Corporate Political Responsibility
In 2021, the Wilo Group signed the “Business Ambition for 1.5 °C” pledge, a global initiative led by the Science Based Targets Initiative (SBTi) which, in cooperation with the UN Global Compact and the “We Mean Business” coalition, is aiming to cut carbon emissions to net zero by no later than 2050. The Group is thus joining the international Race To Zero campaign, the aim of which is to actively accelerate the transformation to a low-carbon economy.
The innovation and ambition of the private sector are crucial
“As one of the world’s leading providers of high-efficiency pumps and pump systems, we are making a key contribution in the global fight against climate change,” says Oliver Hermes, President and CEO of the Wilo Group. “We are actively working to achieve climate neutrality – both within our company and through associations and in conjunction with initiatives such as the Race To Zero campaign.”
The 26th UN Climate Change Conference (COP26) once again made it clear: We all have to do even more for sustainable development and global climate protection. Even before the climate summit, Wilo was sending a message in the fight against climate change, as one of 778 companies calling on heads of state and government of the G20 to take action to limit the average global rise in temperatures to 1.5 °C.
'Climate neutrality is a top priority within the Wilo Group. We are therefore actively involved in associations and initiatives such as the Race-To-Zero campaign. As a climate protection pioneer, a green economy is our goal.'
But COP26 was not just a forum for political decisions – industry leaders also took advantage of the opportunity to discuss the climate agenda. As one of “50 Sustainability & Climate Leaders” at the “Vision 2045 Summit”, Wilo monitored the climate policy negotiations and discussed scalable and reproducible business solutions that support genuine system change.
Following the world climate conference, it is clear that businesses will play a decisive role in achieving the goals of the Paris Agreement and the Glasgow Climate Pact. “We have the innovation, the tools and the expertise to do this – what we need now is leadership,” says Oliver Hermes. The EU has placed the correct emphasis with the Green Deal.
Businesses and politics cannot operate in isolation from one another
"The digital transformation and climate change are the absolute top priorities for the future," says Oliver Hermes. The President therefore welcomes the political decision to launch a European Future Fund, which will give companies that focus on climate protection the chance to even better position themselves on the global markets. The products, systems and solutions that protect the climate are typically also those with the most digital intelligence. The aim of the European Future Fund is therefore to combine and coordinate the components of “climate protection” and “digital transformation”. However, the challenge now is to bring these to life and implement them as quickly as possible.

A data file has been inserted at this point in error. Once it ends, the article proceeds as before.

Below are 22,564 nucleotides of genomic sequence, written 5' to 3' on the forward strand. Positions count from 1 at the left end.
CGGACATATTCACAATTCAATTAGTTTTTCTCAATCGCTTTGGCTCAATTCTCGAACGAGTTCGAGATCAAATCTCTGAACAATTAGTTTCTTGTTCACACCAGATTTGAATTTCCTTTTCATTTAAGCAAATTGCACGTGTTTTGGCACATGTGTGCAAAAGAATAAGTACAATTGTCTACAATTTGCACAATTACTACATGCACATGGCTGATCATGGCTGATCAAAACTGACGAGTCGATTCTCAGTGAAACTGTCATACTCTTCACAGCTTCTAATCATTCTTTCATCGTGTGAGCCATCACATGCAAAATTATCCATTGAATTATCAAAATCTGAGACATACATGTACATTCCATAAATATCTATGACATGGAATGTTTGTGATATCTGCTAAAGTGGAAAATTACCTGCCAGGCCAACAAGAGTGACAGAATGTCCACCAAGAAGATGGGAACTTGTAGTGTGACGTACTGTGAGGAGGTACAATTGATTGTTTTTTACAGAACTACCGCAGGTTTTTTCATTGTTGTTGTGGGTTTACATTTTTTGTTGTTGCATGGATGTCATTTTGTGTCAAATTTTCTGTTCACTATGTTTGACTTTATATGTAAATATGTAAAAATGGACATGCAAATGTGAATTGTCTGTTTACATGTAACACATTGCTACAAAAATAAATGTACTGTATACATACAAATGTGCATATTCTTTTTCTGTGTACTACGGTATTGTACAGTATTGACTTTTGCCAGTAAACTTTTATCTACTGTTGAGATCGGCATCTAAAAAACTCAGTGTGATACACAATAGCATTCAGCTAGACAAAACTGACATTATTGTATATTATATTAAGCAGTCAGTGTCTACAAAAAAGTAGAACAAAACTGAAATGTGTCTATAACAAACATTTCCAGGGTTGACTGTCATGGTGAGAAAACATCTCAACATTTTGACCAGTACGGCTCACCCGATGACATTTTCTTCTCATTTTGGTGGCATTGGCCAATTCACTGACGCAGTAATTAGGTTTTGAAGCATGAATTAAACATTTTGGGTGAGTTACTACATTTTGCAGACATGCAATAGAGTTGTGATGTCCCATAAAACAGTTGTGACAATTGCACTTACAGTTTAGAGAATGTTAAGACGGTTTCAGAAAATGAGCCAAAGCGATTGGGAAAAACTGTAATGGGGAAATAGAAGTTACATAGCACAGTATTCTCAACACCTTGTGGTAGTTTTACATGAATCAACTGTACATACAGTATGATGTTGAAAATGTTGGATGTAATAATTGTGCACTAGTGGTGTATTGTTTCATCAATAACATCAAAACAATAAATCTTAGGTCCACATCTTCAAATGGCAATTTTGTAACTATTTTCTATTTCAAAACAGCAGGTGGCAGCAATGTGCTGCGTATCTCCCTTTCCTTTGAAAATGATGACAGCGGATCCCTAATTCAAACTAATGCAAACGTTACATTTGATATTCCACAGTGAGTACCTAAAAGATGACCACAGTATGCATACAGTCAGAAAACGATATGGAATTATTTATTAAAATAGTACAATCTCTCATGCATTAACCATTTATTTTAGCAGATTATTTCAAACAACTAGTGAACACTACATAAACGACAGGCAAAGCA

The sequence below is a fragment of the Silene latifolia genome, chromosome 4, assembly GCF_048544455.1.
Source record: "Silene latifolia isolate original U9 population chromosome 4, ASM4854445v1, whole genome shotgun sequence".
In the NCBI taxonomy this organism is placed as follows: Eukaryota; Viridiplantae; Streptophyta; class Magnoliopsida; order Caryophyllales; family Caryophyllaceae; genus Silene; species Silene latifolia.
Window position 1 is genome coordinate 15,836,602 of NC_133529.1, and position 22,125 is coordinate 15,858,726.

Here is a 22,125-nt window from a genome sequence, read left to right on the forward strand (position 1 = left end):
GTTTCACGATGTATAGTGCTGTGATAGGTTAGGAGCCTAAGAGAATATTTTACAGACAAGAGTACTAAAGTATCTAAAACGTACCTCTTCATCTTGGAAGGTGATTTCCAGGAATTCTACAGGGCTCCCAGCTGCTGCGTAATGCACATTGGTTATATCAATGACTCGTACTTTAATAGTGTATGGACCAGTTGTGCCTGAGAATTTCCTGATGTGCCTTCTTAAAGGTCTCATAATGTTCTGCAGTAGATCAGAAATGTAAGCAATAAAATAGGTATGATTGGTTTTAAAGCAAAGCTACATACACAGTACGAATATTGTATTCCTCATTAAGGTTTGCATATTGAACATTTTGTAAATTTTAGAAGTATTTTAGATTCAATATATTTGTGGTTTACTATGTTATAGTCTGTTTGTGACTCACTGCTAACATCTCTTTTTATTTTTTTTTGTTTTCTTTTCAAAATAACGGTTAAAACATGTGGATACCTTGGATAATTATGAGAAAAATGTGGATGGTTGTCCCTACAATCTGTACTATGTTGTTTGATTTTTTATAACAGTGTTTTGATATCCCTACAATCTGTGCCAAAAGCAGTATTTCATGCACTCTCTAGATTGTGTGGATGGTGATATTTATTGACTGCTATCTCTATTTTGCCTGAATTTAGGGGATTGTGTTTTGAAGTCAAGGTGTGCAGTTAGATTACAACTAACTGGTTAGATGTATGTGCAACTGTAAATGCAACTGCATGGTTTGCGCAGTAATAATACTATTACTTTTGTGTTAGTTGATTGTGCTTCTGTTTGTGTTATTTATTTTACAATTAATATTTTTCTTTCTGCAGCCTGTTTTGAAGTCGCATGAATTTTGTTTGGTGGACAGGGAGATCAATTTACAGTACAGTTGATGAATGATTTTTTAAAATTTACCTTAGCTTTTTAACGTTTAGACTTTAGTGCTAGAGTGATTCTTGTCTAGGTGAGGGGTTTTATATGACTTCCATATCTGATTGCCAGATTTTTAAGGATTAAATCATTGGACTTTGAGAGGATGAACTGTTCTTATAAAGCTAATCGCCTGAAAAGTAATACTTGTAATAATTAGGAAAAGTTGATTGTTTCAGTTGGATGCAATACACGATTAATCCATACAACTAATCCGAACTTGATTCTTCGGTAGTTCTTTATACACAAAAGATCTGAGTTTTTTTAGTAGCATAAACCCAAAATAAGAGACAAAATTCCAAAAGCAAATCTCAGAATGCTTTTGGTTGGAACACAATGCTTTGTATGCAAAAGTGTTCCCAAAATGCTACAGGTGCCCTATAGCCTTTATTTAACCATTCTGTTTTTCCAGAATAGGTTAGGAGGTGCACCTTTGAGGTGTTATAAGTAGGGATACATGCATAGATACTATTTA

Whether in industry, transport or the heating sector: Our society needs green energy in all areas of life. To make this possible, we require a solution that is both carbon-free and capable of being stored and transported: hydrogen. It has enormous potential as an energy source for the future. Hydrogen is already more than a vision for the future at Wilo today. Many of the necessary technologies are already covered by the company’s core business.
The President and CEO of the Wilo Group emphasised the key significance of hydrogen for the competitive capability and energy-independence of the German economy. “To date, however, the approval channels are still too vague and too slow. Federal and state governments have to find a solution quickly to enable Germany to assume a leading position in this future technology,” demands Oliver Hermes.
'As a global enterprise, we realise the necessity of working together across borders and generations in international cooperations in this context. This is the only way to ensure a sustainable path.'
“Decoupling” is the counterdraft to multilateralism
Multinational cooperations are on the wane, alliances are crumbling, economic bridges between nations and thus politically different systems are being torn away. This is described as the decoupling of global developments.
However, global challenges such as climate change can only be overcome by working together, by thinking globally and by not resorting to national reflexes. The world today is facing unprecedented and interconnected ecological challenges. We need global cohesion if we are to adapt to the changing circumstances.
“As a global enterprise, we realise the necessity of working together across borders and generations in international cooperations in this context. This is the only way to ensure a sustainable path,” says Oliver Hermes, President and CEO of the Wilo Group.